Security came into play in our forum the other night. We did have some physicians who said they would feel more secure if the data was on their premises. They also, then, would not be subject to Internet outages (as they put it) and network outages and problems like that, but we try to explain to them that’s a dual-edged sword, that having it hosted in their office means they must have some onsite IT experience, because security is a huge issue. And if they’re going to have servers in their offices, they need to invest in some IT expertise, whether it’s consultant or a full time, who can make sure they have the right security products protecting their systems from intrusion.

They say, “Well, I just feel better if I have my data here,” and, “Well, maybe it’s cheaper because then I don’t have to rely on any vendors or anything for support.”

We try to present the other side of the picture and say, “Well, you’re going to need some IT expertise, and you’re going to have to count that into the cost of hosting it locally. You’re going to need vendor maintenance no matter what because you’re going to need updates to the system.”

So that is difficult. It’s not impossible to say, “I’m going to buy the system but I’m not going to buy any ongoing support.” So we try to help them through these decisions. I mean, part of this whole cultural change is that, except for the very large practices, it’s a challenge for physicians to feel comfortable about seeing demos from multiple products and going through the whole vendor selection process. It’s challenging for a small physician office to do that and feel comfortable they understand the difference between the vendors and products.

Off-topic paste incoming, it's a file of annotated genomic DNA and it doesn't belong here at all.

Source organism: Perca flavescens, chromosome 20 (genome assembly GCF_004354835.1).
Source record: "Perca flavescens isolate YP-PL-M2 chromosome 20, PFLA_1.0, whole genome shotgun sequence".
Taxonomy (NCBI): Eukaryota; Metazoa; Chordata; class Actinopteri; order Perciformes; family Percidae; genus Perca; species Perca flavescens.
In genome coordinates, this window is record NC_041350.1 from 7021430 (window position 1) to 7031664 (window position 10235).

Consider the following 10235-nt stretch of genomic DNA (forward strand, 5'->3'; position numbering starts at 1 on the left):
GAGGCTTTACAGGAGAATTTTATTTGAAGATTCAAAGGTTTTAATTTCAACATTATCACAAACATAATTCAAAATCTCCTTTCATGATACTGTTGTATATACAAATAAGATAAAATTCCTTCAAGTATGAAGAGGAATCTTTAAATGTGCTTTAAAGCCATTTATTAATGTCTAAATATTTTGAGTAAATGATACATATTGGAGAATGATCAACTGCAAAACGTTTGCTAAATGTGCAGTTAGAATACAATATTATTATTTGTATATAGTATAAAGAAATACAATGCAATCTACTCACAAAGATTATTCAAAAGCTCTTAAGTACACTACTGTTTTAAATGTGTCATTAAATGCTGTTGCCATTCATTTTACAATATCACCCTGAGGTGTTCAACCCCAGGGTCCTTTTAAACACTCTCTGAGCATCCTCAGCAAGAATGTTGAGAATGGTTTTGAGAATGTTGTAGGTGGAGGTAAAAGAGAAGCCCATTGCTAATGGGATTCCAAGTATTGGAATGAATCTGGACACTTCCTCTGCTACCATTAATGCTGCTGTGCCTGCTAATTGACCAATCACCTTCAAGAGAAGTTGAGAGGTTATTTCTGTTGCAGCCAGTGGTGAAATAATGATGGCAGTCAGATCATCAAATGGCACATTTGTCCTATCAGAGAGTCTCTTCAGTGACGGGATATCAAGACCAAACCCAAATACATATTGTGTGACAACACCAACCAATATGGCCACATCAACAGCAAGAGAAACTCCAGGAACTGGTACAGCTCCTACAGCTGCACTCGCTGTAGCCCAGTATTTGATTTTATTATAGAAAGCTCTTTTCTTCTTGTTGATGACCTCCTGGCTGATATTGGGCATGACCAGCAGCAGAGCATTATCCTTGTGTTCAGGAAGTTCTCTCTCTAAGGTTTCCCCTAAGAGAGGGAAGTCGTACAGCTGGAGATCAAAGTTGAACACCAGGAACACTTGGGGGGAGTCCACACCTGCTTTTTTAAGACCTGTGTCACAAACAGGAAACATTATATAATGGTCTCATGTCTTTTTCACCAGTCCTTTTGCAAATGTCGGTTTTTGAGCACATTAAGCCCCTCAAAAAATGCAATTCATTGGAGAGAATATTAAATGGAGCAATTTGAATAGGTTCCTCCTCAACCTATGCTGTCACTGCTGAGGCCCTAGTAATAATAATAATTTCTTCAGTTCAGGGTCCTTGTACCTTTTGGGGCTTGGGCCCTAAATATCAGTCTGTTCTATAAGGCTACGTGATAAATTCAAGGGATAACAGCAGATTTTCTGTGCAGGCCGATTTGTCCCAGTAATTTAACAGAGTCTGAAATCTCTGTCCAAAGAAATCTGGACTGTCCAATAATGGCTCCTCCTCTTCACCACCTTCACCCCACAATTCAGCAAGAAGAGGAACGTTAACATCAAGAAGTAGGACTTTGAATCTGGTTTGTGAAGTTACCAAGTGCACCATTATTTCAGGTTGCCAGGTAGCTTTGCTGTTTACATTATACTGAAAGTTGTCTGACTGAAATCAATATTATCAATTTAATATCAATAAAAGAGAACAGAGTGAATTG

So that’s also a benefit, we believe, to the program. We explain to them why we selected Allscripts and we believe, as we get through the early kinks, that we will have proven and replicable processes which significantly increase our chances of this being completely successful. A lot of the EMR implementations fail, some say up to 40 percent. We believe part of the benefit of them doing this with us is they can feel more comfortable they have the backing of a major health system, and that we’re going to have a program with proven successes.